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651-3400-AAL | Fundamentals of GeochemistryAny other students (e.g. incoming exchange students, doctoral students) CANNOT enrol for this course unit. | E- | 6 credits | 21R | T. Driesner, O. Bachmann | |

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406-0243-AAL | Analysis I and II Any other students (e.g. incoming exchange students, doctoral students) CANNOT enrol for this course unit. | E- | 14 credits | 30R | M. Akka Ginosar | |

Abstract | Mathematical tools for the engineer | |||||

Objective | Mathematics as a tool to solve engineering problems. Mathematical formulation of technical and scientific problems. Basic mathematical knowledge for engineers. | |||||

Content | Complex numbers. Calculus for functions of one variable with applications. Simple Mathematical models in engineering. Multi variable calculus: gradient, directional derivative, chain rule, Taylor expansion, Lagrange multipliers. Multiple integrals: coordinate transformations, path integrals, integrals over surfaces, divergence theorem, applications in physics. Ordinary differential equations. | |||||

Literature | Textbooks in English: - J. Stewart: Calculus, Cengage Learning, 2009, ISBN 978-0-538-73365-6. - J. Stewart: Multivariable Calculus, Thomson Brooks/Cole. - V. I. Smirnov: A course of higher mathematics. Vol. II. Advanced calculus. - W. L. Briggs, L. Cochran: Calculus: Early Transcendentals: International Edition, Pearson Education. ISBN 978-0-321-65193-8. Textbooks in German: - M. Akveld, R. Sperb: Analysis I, vdf - M. Akveld, R. Sperb: Analysis II, vdf - L. Papula: Mathematik für Ingenieure und Naturwissenschaftler, Vieweg Verlag - L. Papula: Mathematik für Ingenieure 2, Vieweg Verlag | |||||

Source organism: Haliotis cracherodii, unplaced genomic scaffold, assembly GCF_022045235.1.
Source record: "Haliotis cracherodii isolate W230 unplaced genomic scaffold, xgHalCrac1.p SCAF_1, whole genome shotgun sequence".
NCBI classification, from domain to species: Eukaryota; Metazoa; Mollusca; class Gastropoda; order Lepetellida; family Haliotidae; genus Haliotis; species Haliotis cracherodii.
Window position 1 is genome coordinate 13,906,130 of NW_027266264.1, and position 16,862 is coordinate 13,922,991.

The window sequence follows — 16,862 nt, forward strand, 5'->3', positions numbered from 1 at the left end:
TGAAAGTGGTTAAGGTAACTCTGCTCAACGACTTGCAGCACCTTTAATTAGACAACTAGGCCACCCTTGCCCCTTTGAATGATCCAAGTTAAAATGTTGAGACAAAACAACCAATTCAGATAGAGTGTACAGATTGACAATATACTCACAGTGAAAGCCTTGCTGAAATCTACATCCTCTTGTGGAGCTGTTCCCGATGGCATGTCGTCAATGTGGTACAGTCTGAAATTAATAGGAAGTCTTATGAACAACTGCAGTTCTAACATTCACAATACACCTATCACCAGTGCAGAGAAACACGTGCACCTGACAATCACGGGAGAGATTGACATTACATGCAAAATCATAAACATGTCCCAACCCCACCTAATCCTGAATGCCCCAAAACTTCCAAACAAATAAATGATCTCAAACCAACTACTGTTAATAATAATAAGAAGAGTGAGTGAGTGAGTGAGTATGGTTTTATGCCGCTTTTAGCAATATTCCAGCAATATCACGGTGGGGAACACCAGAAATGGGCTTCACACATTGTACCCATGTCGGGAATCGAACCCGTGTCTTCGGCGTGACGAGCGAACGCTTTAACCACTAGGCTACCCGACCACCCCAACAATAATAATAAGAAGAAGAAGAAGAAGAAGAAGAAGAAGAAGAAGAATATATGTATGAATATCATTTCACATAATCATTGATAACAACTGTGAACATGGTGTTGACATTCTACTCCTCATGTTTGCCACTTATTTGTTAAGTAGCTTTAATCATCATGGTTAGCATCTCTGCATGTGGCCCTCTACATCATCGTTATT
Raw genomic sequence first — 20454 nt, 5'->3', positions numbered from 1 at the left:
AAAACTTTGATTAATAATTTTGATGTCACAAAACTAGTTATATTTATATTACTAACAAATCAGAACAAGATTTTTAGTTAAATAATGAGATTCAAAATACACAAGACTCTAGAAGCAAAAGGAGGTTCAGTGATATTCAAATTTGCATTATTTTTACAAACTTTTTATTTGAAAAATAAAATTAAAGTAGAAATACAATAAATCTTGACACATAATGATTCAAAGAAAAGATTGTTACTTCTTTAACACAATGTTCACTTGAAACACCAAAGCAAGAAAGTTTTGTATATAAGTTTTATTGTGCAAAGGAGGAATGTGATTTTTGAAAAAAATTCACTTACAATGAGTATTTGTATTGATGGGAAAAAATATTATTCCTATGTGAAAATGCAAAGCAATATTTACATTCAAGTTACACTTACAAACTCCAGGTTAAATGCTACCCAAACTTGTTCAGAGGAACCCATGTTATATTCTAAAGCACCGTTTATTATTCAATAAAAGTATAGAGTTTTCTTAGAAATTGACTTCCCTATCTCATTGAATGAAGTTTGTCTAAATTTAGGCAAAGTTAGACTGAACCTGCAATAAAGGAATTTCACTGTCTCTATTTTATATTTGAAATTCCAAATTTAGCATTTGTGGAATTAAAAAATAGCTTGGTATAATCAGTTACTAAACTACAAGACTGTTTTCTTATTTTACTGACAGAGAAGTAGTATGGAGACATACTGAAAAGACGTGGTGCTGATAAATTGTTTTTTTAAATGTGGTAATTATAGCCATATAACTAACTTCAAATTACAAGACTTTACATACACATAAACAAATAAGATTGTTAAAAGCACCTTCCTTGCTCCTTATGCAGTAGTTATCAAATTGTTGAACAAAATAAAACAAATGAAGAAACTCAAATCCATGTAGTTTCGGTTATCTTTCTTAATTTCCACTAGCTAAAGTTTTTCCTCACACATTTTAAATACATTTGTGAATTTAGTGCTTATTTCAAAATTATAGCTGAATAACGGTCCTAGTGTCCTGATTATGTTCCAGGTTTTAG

406-0062-AAL | Physics IAny other students (e.g. incoming exchange students, doctoral students) CANNOT enrol for this course unit. | E- | 5 credits | 11R | A. Vaterlaus | |

Abstract | Introduction to the concepts and tools in physics: mechanics of point-like and rigid bodies, elasticity theory, elements of hydrostatics and hydrodynamics, periodic motion and mechanical waves. | |||||

Objective | Introduction to the scientific methodology. The student should develop his/her capability to turn physical observations into mathematical models, and to solve the latter. The student should acquire an overview over the basic concepts in mechanics. | |||||

Content | Book: Physics for Scientists and Engineers, Douglas C. Giancoli, Pearson Education (2009), ISBN: 978-0-13-157849-4 Chapters: 1, 2, 3, 4, 5, 6 (without: 6-5, 6-6, 6-8), 7, 8 (without 8-9), 9, 10 (without 10-10), 11 (without 11-7), 13 (without 13-13, 13-14), 14 (without 14-6), 15 (without 15-3, 15-5) | |||||

Literature | see "Content" Friedhelm Kuypers Physik für Ingenieure und Naturwissenschaftler Band 1: Mechanik und Thermodynamik Wiley-VCH Verlag, 2002, 544 S, ca.: Fr. 68.- | |||||

651-3521-AAL | TectonicsAny other students (e.g. incoming exchange students, doctoral students) CANNOT enrol for this course unit. | E- | 3 credits | 6R | T. Gerya, E. Kissling | |